August 2, 2016
After the outbreak of highly pathogenic avian influenza in 2015, the poultry industry recognized that producers and responders needed to be better prepared to make sure it never happens again. In response, several programs have focused on improving biosecurity or adding diagnostic testing capacity in Minnesota.
U-M creates online poultry Disease Planning Tool
However, there is still a need to help the individual poultry producer understand the information he or she needs in an emergency. With this in mind, an idea was hatched at the University of Minnesota to create an online poultry producer planning tool. The goal was to create an online platform for poultry producers to help them get the information they need in an easy to access format. The result is a tool that you can access and use at poultrydiseaseplanning.com
The website allows producers to make an individual profile, record and organize information about their premises and find out how to prepare for an emergency, what to expect and how to be involved in a disease response. After creating an account using an e-mail address and personal password, the poultry producer will be guided to answer a series of questions about their farm that will be used to fill in a ‘First Contact Questionnaire.’ This questionnaire organizes the information needed in a disease response by the Minnesota Board of Animal Health and helps them react more quickly to a disease emergency like HPAI. The questionnaire will only be available to authorized MBAH response employees through a secure log in system.
A producer will be directed to answer questions about farm location, equipment on site, poultry ownership information, and veterinarian contact information. A producer will be able to request or verify their Minnesota and/or National Premises ID and label key parts of the farm on a map, such as the poultry barns, and including their size specifications, feed storage location, dead bird disposal location, and points of entry, among other things.
Responders will use this map to learn farm layout information before deploying personnel and resources, which will speed up the response which means faster, more efficient clean up and return to business after an outbreak.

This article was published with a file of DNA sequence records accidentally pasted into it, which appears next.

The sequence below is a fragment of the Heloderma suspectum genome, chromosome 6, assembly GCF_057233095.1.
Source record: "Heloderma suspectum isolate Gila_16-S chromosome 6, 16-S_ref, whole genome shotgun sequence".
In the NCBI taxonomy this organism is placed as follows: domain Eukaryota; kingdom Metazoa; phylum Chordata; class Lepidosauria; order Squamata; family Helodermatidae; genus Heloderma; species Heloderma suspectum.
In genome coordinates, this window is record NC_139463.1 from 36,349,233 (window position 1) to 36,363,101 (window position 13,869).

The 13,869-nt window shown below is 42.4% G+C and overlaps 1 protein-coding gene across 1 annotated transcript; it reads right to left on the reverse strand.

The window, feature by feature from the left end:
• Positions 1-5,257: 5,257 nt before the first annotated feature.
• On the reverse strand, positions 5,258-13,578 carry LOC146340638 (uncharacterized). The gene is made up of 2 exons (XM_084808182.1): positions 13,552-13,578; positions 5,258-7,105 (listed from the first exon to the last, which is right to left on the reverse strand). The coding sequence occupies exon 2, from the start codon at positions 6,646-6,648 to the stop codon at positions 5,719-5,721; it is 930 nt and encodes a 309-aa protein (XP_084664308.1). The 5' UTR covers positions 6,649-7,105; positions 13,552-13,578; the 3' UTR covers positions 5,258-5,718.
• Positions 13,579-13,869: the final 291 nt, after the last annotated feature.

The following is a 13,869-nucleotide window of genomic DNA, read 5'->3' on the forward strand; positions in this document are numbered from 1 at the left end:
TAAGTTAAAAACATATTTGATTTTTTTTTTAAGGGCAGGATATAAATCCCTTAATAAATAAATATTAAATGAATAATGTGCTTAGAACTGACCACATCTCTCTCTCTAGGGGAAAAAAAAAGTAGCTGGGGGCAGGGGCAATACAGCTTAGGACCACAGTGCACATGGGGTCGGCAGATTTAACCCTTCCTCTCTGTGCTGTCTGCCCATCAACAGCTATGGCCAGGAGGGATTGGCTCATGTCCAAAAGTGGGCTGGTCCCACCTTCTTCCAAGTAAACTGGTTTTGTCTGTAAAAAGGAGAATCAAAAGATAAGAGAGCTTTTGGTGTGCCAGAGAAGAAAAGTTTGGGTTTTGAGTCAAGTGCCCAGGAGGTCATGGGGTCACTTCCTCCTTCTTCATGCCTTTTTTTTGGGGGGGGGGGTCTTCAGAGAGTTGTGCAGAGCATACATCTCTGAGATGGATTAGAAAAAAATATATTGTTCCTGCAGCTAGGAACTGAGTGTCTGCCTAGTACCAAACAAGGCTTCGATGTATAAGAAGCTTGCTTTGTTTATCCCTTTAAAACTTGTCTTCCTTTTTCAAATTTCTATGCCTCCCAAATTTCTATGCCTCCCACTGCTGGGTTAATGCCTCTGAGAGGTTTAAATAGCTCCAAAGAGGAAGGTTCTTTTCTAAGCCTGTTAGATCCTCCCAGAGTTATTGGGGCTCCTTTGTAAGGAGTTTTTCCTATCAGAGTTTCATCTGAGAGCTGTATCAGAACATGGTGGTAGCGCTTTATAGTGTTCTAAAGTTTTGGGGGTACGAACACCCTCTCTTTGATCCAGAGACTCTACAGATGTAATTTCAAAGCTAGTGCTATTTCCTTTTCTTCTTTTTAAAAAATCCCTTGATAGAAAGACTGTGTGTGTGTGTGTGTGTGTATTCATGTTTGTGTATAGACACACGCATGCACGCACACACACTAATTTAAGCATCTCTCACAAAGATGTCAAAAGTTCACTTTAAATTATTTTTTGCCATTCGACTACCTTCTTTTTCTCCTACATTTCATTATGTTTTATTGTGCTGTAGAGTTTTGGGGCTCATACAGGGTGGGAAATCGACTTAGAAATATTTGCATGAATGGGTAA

The last section of registration asks for daily contacts. These contacts are people or services that come on to the farm in a regular and scheduled manner.
This list of contacts is vital so all the appropriate people can be informed to stay off the farm if there is disease suspected or if there is disease in the area, poultry experts point out. Reducing traffic will help stop disease spread both to and from the farm and the first step is knowing who it is that visits.
After registration, a producer will learn about the six phases of a disease response process. These steps are defined as Alert and Self -Quarantine, Testing, Appraisal and Indemnity, Depopulation, Disposal and Virus Elimination.
Each of these sections of the tool contains the information that a producer will need to know before there is a disease emergency, such as HPAI. Unique functions have been added to aid a producer in preparation and response. For example, to help producers submit the right samples to the diagnostic lab, a universal avian influenza submission form has been created. There is also an interactive disposal calculator that helps to determine space, equipment and material needs for carcass disposal.
The web tool was developed by at the University of Minnesota College of Veterinary Medicine by Clara Brandt and Carol Cardona, the Pomeroy Chair, with funds from the U.S. Poultry & Egg Association.
Poultry producers are encouraged to visit the tool at www.poultrydiseaseplanning.com.
Or, they can give the system a trial run without creating an individual profile. Log in with the username [email protected] and password MNpoultry. Keep in mind that many people will be using this test login so do not enter personal information on this test account. Also please do not "request or verify" a premises ID through the test account as this will send an e-mail to MBAH.
Source: Minnesota Turkey Growers Association
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